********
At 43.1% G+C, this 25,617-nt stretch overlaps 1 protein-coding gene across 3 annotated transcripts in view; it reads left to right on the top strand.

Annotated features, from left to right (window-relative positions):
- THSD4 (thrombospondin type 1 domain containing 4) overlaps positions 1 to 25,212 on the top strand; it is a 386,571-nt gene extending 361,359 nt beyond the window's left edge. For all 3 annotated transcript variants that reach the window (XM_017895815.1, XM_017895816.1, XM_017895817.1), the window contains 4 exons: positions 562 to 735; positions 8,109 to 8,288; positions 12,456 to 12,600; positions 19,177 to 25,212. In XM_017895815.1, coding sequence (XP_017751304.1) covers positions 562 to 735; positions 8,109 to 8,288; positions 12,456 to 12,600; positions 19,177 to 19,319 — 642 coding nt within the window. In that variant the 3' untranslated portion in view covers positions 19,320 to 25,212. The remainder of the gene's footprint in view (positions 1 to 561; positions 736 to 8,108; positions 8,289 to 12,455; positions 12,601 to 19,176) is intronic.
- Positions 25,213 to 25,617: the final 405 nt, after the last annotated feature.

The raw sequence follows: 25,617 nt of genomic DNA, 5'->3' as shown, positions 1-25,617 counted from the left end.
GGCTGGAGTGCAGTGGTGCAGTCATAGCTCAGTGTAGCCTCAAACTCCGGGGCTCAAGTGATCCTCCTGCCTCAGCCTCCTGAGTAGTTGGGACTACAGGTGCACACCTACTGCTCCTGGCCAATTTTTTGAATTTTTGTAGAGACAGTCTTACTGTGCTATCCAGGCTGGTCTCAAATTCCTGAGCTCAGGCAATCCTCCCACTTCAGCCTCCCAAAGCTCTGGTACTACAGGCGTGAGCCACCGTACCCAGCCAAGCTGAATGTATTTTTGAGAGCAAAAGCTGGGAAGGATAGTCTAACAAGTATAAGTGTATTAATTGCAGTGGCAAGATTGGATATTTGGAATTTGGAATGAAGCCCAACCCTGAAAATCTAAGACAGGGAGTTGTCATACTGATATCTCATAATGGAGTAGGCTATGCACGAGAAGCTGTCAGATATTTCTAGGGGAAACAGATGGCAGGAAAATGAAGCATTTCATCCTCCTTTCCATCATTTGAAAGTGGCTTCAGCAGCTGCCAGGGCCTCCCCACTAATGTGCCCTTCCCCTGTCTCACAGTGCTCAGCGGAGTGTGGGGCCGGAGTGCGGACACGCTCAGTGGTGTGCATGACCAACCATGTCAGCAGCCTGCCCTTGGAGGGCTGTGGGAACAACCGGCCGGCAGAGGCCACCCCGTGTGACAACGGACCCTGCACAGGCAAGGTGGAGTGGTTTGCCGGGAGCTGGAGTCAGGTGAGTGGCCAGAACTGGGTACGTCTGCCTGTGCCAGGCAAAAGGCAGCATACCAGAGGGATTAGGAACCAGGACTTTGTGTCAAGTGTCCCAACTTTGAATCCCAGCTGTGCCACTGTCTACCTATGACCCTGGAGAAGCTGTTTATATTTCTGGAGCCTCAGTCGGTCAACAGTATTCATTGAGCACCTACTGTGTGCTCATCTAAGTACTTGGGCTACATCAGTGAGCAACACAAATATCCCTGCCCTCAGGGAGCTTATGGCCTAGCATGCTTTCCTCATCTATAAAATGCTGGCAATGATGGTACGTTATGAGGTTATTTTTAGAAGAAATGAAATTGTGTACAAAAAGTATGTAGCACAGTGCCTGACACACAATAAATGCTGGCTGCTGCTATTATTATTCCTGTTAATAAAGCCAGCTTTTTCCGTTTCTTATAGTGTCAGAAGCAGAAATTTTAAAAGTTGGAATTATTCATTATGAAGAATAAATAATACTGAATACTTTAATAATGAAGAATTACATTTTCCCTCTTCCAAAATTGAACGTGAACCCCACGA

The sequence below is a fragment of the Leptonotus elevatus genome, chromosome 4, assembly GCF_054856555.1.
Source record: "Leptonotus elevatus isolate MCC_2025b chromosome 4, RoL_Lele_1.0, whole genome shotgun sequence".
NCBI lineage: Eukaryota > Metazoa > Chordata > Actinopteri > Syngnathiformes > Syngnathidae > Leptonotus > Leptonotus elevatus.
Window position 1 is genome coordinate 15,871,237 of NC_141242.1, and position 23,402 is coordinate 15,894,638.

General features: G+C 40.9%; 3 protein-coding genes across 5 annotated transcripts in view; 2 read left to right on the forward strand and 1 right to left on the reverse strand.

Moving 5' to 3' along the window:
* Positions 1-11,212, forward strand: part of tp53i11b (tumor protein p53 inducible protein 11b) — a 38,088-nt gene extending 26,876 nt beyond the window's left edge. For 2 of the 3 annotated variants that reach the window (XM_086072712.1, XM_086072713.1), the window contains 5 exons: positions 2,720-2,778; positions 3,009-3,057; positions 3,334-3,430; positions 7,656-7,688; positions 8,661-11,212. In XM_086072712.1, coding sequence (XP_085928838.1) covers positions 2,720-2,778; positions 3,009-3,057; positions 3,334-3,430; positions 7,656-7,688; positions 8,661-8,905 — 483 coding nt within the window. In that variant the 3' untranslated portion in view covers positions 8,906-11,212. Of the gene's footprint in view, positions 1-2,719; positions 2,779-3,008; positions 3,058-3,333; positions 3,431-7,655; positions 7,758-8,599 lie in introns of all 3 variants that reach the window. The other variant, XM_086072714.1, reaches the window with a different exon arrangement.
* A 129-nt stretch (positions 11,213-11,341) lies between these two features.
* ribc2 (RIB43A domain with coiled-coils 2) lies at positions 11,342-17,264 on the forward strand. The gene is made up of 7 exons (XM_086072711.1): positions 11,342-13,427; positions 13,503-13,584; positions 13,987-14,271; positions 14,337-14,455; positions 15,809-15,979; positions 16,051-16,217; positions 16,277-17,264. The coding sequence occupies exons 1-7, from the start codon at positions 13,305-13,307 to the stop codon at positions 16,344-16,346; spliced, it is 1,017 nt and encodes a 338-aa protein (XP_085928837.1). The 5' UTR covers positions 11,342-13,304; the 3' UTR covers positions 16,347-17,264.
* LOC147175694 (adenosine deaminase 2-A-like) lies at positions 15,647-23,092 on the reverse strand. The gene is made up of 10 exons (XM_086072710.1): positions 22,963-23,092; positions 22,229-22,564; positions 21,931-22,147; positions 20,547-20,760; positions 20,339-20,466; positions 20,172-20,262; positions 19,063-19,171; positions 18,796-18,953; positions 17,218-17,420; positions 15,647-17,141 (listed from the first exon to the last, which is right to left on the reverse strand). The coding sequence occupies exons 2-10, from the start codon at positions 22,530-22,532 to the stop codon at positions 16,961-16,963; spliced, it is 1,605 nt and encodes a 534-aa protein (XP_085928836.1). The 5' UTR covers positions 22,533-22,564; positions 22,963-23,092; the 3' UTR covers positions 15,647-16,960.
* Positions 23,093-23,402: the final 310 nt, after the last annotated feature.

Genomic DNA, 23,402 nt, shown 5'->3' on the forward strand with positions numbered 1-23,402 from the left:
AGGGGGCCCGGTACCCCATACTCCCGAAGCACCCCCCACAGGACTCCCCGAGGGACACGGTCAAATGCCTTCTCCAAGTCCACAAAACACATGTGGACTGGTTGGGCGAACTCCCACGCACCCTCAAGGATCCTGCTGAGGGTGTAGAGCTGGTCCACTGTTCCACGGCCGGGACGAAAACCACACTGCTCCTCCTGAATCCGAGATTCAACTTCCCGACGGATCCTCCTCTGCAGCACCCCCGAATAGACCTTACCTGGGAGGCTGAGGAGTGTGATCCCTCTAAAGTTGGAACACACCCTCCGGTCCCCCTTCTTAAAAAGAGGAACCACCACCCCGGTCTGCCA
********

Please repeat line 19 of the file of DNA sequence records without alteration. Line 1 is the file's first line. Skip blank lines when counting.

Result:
AGGGGGCCCGGTACCCCATACTCCCGAAGCACCCCCCACAGGACTCCCCGAGGGACACGGTCAAATGCCTTCTCCAAGTCCACAAAACACATGTGGACTGGTTGGGCGAACTCCCACGCACCCTCAAGGATCCTGCTGAGGGTGTAGAGCTGGTCCACTGTTCCACGGCCGGGACGAAAACCACACTGCTCCTCCTGAATCCGAGATTCAACTTCCCGACGGATCCTCCTCTGCAGCACCCCCGAATAGACCTTACCTGGGAGGCTGAGGAGTGTGATCCCTCTAAAGTTGGAACACACCCTCCGGTCCCCCTTCTTAAAAAGAGGAACCACCACCCCGGTCTGCCA